The third day of the workshop was dedicated to reactivation methods on a variety of sample collection materials—coated paper, brittle paper, newspaper, tracing paper, and photographs.  We were encouraged to create tears and add problematic media like marker and ball point pen.  Straight tears (whose edges align) respond well to pre-coated repair materials.  Scarfed tears (where the edges overlap) may need reinforcement on both sides or additional adhesive fed into the overlap areas. I had some great success with a heat-set adhesive mix used at NARA on several of the practice samples.

The IHS generously donated deaccessioned envelopes with iron gall ink (which has water sensitivity and so is an ideal candidate for pre-coated repair tissue) as practice samples. There were also lots of lignin-containing papers, waxy tracing papers, coated paper, parchment, and photographs to experiment with.

I left the workshop excited about the possibilities for using pre-coated repair materials for the paper and photograph collections at Cornell Library.  So far, we’ve prepped toned pre-coated repair tissue for a large collection of iron gall ink documents and a newspaper project.  Thanks to Sarah, Kathy, Stephanie, Ramona, and all the workshop participants for a great experience.



Conservators in Action

Michele HamillDuring a recent visit to the beautiful conservation lab of the Indiana Historical Society (IHS) for a workshop on pre-coated repair materials, we had the opportunity to tour their History Lab .  The History Lab is dedicated to advancing the public’s knowledge about conservation and preservation.Be still my conservator’s heart!  An entire exhibit space and teaching facility encouraging the exploration of how IHS collections are preserved, what visitors of all ages can do to extend the life of their family collections, and learn about the different processes involved in making photographs, books, and paper artifacts.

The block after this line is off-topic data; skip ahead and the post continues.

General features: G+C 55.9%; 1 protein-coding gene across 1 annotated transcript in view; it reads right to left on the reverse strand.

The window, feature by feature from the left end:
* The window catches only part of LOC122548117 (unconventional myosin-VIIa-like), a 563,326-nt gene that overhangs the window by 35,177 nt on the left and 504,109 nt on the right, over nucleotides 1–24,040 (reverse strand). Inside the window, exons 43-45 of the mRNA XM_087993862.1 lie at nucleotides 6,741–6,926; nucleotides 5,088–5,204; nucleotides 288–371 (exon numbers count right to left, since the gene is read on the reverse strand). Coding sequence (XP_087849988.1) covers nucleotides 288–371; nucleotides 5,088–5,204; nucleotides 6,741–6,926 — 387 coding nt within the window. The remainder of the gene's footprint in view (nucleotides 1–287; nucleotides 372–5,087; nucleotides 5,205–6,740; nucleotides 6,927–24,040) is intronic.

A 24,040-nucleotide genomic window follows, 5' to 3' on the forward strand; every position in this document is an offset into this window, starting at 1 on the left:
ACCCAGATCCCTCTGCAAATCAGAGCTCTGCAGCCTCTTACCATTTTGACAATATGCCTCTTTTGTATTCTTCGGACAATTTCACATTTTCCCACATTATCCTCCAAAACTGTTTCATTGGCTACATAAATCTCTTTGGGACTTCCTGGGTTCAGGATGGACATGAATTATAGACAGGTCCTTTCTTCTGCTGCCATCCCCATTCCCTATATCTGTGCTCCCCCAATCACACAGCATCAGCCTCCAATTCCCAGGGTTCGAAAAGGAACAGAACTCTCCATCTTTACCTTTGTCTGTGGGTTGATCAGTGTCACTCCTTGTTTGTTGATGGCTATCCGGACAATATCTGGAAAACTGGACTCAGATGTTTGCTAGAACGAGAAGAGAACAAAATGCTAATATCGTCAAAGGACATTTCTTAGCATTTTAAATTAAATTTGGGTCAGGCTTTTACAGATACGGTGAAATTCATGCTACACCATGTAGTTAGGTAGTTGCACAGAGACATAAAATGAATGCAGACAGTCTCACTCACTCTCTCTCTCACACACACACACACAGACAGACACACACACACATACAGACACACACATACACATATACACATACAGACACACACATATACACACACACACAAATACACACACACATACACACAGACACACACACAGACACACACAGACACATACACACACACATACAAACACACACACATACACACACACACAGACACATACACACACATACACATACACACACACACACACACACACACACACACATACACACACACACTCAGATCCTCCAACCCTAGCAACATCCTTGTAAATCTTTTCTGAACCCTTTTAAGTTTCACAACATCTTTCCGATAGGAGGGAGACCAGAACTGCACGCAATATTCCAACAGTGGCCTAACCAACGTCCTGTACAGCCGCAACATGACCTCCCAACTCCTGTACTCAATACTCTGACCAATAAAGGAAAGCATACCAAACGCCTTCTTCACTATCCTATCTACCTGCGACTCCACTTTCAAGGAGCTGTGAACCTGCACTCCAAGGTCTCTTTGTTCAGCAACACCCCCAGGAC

An engaging and fun interactive display lets visitors explore a variety of artifacts and manufacturing processes in depth.

The components of this cased photograph, a tintype (a unique photographic image on a lacquered iron base), are displayed to illustrate the complex, composite nature these artifacts.

The History Lab offers a view of the state-of-the-art IHS conservation lab where visitors can see conservation in action; hands-on activities, like stabilizing paper documents; and many displays –good vs. bad paper; a recent conservation treatment, and a touchable array of materials used to make artifacts.

The visible effect of all that touching is striking. The white sheet on the far right– with the hole –is paper!

The touch display is paired with an explanation about why conservators don’t generally wear gloves during treatment. Gloves make sense in some reading room situations and with some types of vulnerable collection materials.

A detailed explanation of this conservation project was accompanied by water samples showing the discolored, acidic, degradation products that are released during careful aqueous treatment.

An impressive display illustrating how enclosures impact collection materials.

The “Unfortunate Mr. Foster” helps to illustrate how to avoid damage in home collections.

On the left is the instruction space in the History Lab for walk-in visitors, groups, and families to learn about paper conservation stabilization techniques. On the right, is the larger teaching space where the IHS hosts students from colleges and high schools, volunteers, and members from surrounding cultural institutions. The IHS store also sells archival storage boxes and basic mending kits (with instructions) to promote care of collections to its visitors.